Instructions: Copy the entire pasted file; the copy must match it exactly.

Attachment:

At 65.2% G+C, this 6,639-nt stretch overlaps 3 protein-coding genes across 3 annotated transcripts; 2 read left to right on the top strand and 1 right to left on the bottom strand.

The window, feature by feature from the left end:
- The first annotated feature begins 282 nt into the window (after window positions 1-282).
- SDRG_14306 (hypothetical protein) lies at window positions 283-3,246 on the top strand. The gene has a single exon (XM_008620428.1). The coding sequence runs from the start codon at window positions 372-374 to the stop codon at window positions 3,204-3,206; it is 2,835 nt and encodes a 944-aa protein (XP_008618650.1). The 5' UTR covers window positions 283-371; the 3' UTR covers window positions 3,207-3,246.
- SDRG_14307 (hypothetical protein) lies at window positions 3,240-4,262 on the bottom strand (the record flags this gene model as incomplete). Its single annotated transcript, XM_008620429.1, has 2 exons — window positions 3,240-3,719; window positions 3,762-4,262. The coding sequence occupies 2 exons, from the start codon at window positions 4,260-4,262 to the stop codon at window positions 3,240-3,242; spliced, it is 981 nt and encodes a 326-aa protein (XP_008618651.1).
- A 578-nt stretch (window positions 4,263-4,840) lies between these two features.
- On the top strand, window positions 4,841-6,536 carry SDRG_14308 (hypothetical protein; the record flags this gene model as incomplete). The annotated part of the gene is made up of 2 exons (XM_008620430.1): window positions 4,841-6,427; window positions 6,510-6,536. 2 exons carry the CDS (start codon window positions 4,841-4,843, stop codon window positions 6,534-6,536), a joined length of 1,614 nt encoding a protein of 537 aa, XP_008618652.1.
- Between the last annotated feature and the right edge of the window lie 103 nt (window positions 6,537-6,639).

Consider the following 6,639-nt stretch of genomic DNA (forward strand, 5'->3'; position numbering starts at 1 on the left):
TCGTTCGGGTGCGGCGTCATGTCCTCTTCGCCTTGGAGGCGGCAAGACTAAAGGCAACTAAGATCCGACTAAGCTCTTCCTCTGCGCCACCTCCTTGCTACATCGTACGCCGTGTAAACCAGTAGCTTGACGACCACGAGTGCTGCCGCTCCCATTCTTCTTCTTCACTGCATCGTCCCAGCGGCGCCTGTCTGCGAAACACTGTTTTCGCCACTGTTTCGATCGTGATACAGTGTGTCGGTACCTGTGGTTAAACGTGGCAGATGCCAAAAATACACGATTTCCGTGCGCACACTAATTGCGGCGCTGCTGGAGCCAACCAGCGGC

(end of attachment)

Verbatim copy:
At 65.2% G+C, this 6,639-nt stretch overlaps 3 protein-coding genes across 3 annotated transcripts; 2 read left to right on the top strand and 1 right to left on the bottom strand.

The window, feature by feature from the left end:
- The first annotated feature begins 282 nt into the window (after window positions 1-282).
- SDRG_14306 (hypothetical protein) lies at window positions 283-3,246 on the top strand. The gene has a single exon (XM_008620428.1). The coding sequence runs from the start codon at window positions 372-374 to the stop codon at window positions 3,204-3,206; it is 2,835 nt and encodes a 944-aa protein (XP_008618650.1). The 5' UTR covers window positions 283-371; the 3' UTR covers window positions 3,207-3,246.
- SDRG_14307 (hypothetical protein) lies at window positions 3,240-4,262 on the bottom strand (the record flags this gene model as incomplete). Its single annotated transcript, XM_008620429.1, has 2 exons — window positions 3,240-3,719; window positions 3,762-4,262. The coding sequence occupies 2 exons, from the start codon at window positions 4,260-4,262 to the stop codon at window positions 3,240-3,242; spliced, it is 981 nt and encodes a 326-aa protein (XP_008618651.1).
- A 578-nt stretch (window positions 4,263-4,840) lies between these two features.
- On the top strand, window positions 4,841-6,536 carry SDRG_14308 (hypothetical protein; the record flags this gene model as incomplete). The annotated part of the gene is made up of 2 exons (XM_008620430.1): window positions 4,841-6,427; window positions 6,510-6,536. 2 exons carry the CDS (start codon window positions 4,841-4,843, stop codon window positions 6,534-6,536), a joined length of 1,614 nt encoding a protein of 537 aa, XP_008618652.1.
- Between the last annotated feature and the right edge of the window lie 103 nt (window positions 6,537-6,639).

Consider the following 6,639-nt stretch of genomic DNA (forward strand, 5'->3'; position numbering starts at 1 on the left):
TCGTTCGGGTGCGGCGTCATGTCCTCTTCGCCTTGGAGGCGGCAAGACTAAAGGCAACTAAGATCCGACTAAGCTCTTCCTCTGCGCCACCTCCTTGCTACATCGTACGCCGTGTAAACCAGTAGCTTGACGACCACGAGTGCTGCCGCTCCCATTCTTCTTCTTCACTGCATCGTCCCAGCGGCGCCTGTCTGCGAAACACTGTTTTCGCCACTGTTTCGATCGTGATACAGTGTGTCGGTACCTGTGGTTAAACGTGGCAGATGCCAAAAATACACGATTTCCGTGCGCACACTAATTGCGGCGCTGCTGGAGCCAACCAGCGGC